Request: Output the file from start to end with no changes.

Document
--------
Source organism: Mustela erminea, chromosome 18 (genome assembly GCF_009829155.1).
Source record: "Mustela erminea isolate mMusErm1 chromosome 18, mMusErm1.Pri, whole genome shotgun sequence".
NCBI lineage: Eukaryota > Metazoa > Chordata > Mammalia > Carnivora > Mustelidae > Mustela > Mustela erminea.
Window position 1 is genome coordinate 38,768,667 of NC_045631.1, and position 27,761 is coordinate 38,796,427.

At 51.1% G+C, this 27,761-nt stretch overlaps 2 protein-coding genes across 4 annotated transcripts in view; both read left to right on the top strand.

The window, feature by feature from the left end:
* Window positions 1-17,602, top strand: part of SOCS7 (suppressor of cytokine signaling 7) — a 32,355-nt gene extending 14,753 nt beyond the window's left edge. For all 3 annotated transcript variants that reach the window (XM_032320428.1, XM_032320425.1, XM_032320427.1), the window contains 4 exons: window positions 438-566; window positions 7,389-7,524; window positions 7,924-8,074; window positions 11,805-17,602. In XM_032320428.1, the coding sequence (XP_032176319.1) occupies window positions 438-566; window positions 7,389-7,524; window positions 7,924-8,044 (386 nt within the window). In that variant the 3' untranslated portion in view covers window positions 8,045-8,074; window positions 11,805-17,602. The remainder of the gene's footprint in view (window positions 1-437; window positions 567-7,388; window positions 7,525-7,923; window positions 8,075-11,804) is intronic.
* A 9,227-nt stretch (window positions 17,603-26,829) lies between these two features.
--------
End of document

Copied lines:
Source organism: Mustela erminea, chromosome 18 (genome assembly GCF_009829155.1).
Source record: "Mustela erminea isolate mMusErm1 chromosome 18, mMusErm1.Pri, whole genome shotgun sequence".
NCBI lineage: Eukaryota > Metazoa > Chordata > Mammalia > Carnivora > Mustelidae > Mustela > Mustela erminea.
Window position 1 is genome coordinate 38,768,667 of NC_045631.1, and position 27,761 is coordinate 38,796,427.

At 51.1% G+C, this 27,761-nt stretch overlaps 2 protein-coding genes across 4 annotated transcripts in view; both read left to right on the top strand.

The window, feature by feature from the left end:
* Window positions 1-17,602, top strand: part of SOCS7 (suppressor of cytokine signaling 7) — a 32,355-nt gene extending 14,753 nt beyond the window's left edge. For all 3 annotated transcript variants that reach the window (XM_032320428.1, XM_032320425.1, XM_032320427.1), the window contains 4 exons: window positions 438-566; window positions 7,389-7,524; window positions 7,924-8,074; window positions 11,805-17,602. In XM_032320428.1, the coding sequence (XP_032176319.1) occupies window positions 438-566; window positions 7,389-7,524; window positions 7,924-8,044 (386 nt within the window). In that variant the 3' untranslated portion in view covers window positions 8,045-8,074; window positions 11,805-17,602. The remainder of the gene's footprint in view (window positions 1-437; window positions 567-7,388; window positions 7,525-7,923; window positions 8,075-11,804) is intronic.
* A 9,227-nt stretch (window positions 17,603-26,829) lies between these two features.